Star Trek Into Darkness
The second film in the rebooted Star Trek franchise is even more campy, all-guns-blazing, sci-fi fun than the first.


17 May 2013

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Plot summary

Captain Kirk leads a manhunt to a war-zone world to capture a one man weapon of mass destruction. As our heroes are propelled into an epic chess game of life and death, love will be challenged, friendships will be torn apart, and sacrifices must be made for the only family Kirk has left: his crew.

The second film in the rebooted Star Trek franchise, helmed by director JJ Abrams (Super 8, Lost), is even more campy, all-guns-blazing, sci-fi fun than the first.

Chris Pine and Zachary Quinto are back as Captain Kirk and Spock, two halves of the quintessential sci-fi bromance that heroically helm the Starship Enterprise as we know and love it.  There are quips, raised eyebrows (or just weird eyebrows in Spock’s case), fundamental misunderstandings of human emotion by the half-Vulcan and staccato decision-making by the rookie captain.

Also returning are regular crew members Uhura (Zoe Saldana), Chekov (Anton Yelchin) and Sulu (John Cho), with many of the film’s laughs provided by Dr Bones (Karl Urban), who spends most of the film growling and scowling in the face of Kirk’s reckless leadership skills, and the bumbling but steadfast Scotty (Simon Pegg), who’s accent only vaguely resembles Scottish.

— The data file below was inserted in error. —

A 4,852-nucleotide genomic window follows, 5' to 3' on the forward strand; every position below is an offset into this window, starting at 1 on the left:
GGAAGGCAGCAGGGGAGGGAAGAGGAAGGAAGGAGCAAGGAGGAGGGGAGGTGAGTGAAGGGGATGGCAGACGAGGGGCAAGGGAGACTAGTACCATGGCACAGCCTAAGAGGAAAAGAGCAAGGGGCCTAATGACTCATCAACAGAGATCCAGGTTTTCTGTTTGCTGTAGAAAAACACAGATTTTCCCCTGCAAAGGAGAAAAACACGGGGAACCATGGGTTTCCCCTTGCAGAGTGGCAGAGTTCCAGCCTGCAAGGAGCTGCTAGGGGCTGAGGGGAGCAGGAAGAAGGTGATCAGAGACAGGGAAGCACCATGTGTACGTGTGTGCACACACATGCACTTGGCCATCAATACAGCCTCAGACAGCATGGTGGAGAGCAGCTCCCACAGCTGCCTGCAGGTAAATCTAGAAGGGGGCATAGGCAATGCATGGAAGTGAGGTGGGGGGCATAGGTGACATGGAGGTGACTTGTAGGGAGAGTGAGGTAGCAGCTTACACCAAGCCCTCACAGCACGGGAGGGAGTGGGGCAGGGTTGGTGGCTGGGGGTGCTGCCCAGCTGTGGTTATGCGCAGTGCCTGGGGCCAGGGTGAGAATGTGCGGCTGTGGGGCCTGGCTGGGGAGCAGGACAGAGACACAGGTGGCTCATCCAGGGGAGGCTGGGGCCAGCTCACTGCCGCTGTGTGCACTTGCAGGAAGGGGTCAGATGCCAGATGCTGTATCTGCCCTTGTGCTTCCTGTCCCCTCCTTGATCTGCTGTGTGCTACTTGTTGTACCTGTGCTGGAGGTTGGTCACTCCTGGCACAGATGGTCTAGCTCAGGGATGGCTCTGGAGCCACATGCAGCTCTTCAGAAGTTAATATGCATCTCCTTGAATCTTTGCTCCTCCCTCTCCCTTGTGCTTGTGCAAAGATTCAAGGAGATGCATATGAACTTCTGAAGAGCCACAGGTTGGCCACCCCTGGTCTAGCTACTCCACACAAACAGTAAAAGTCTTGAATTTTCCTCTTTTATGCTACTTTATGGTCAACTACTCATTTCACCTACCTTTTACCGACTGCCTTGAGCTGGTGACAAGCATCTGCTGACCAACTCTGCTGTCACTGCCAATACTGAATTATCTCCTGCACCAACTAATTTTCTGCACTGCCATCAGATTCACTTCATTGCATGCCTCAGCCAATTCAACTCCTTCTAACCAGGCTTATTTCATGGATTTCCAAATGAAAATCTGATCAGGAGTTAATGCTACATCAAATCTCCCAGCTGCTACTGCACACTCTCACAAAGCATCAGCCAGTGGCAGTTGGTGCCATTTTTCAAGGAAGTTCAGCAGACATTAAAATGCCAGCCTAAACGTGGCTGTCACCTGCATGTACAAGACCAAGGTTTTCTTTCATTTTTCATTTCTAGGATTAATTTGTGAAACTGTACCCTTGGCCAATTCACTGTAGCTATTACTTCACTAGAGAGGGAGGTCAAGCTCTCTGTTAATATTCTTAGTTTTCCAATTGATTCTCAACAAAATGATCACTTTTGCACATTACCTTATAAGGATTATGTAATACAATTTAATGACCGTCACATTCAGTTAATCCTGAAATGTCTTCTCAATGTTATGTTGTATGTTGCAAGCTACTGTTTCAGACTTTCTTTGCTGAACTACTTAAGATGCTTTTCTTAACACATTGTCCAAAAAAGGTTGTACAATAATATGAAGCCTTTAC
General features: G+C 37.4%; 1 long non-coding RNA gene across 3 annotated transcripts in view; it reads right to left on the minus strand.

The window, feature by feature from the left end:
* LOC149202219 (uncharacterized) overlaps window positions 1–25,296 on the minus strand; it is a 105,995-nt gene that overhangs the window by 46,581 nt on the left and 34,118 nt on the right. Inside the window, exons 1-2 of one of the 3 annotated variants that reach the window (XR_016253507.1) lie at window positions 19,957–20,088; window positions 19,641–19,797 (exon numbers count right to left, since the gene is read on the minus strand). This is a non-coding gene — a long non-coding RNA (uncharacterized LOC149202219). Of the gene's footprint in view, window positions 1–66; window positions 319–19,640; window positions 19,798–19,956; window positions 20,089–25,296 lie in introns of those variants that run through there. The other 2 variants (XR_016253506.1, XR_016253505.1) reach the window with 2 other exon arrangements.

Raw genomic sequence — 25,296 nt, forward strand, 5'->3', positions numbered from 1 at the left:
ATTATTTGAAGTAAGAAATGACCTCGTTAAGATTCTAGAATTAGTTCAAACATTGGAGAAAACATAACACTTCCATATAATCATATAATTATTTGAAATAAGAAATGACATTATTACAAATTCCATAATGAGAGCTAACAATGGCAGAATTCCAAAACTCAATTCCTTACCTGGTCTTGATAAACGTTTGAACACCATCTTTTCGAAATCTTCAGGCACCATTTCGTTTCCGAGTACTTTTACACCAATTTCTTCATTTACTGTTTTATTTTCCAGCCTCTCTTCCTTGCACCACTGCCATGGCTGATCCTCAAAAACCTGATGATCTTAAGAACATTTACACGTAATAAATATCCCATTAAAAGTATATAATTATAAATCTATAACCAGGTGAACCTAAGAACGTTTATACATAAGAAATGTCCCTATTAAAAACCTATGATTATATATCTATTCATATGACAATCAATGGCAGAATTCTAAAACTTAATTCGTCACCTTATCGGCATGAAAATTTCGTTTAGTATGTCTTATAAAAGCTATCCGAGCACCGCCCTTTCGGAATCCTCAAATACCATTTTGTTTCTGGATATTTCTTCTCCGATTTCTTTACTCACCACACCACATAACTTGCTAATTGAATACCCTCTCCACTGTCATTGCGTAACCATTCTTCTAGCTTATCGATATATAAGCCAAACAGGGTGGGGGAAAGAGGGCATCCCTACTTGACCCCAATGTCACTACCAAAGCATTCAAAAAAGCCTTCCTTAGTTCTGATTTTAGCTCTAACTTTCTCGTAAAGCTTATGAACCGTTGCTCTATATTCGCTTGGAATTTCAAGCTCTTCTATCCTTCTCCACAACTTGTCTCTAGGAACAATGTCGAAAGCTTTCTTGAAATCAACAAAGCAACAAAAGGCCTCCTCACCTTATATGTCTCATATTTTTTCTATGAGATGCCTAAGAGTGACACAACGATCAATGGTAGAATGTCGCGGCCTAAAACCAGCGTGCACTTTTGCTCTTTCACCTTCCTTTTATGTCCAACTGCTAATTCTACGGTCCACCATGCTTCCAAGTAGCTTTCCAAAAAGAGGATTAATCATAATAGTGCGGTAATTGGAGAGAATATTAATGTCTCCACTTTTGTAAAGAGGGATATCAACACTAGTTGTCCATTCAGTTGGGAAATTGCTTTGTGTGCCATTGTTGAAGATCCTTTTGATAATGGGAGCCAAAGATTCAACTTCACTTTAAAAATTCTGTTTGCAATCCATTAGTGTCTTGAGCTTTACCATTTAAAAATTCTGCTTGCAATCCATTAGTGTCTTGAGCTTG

The plot is of the twisty variety as a series of catastrophes (set in motion by Noel Clarke in a brief but significant cameo) plague Starfleet, all at the behest of the mysterious John Harrison (Benedict Cumberbatch), apparently “one of their own”. After persuading Admiral Marcus (Peter Weller) to let him pursue Harrison to an uninhabited part of the Klingon planet Qo’noS, Kirk et al head off undercover to retrieve Harrison and avenge the attacks.  To go any further in explaining the plot would spoil several interesting reveals. Needless to say, newcomer Dr Carol Marcus (Alice Eve), daughter of the Admiral, has a role to play outside of fulfilling the gratuitous nudity aspect of the film.

Pine and Quinto have already proved themselves by perfectly stepping into the shoes left by William Shatner and Leonard Nimoy, and continue to do so in the second installment of Abrams’s Trek, while Cumberbatch is a perfect foil as the villain of the piece. He should be first choice for the evil-but-is-he character in all films from now on. There isn’t that much for Saldana to do other than emote at Quinto as a girlfriend who wishes her other half cared more and logic-ed less and speak a bit of Klingon, but the supporting cast do a good job in carrying the audience through a rollercoaster of a plot which, while signposted in a way that makes battleaxes appear subtle, can be confusing at times.

With enough elbow nudges and winks to please long-time fans, or anyone with a rudimentary knowledge of Trek, a Klingon appearance (who are bound to form a large part of the franchise to come) and a lot of action-packed CGI, Star Trek Into The Darkness is pure, unadulterated fun.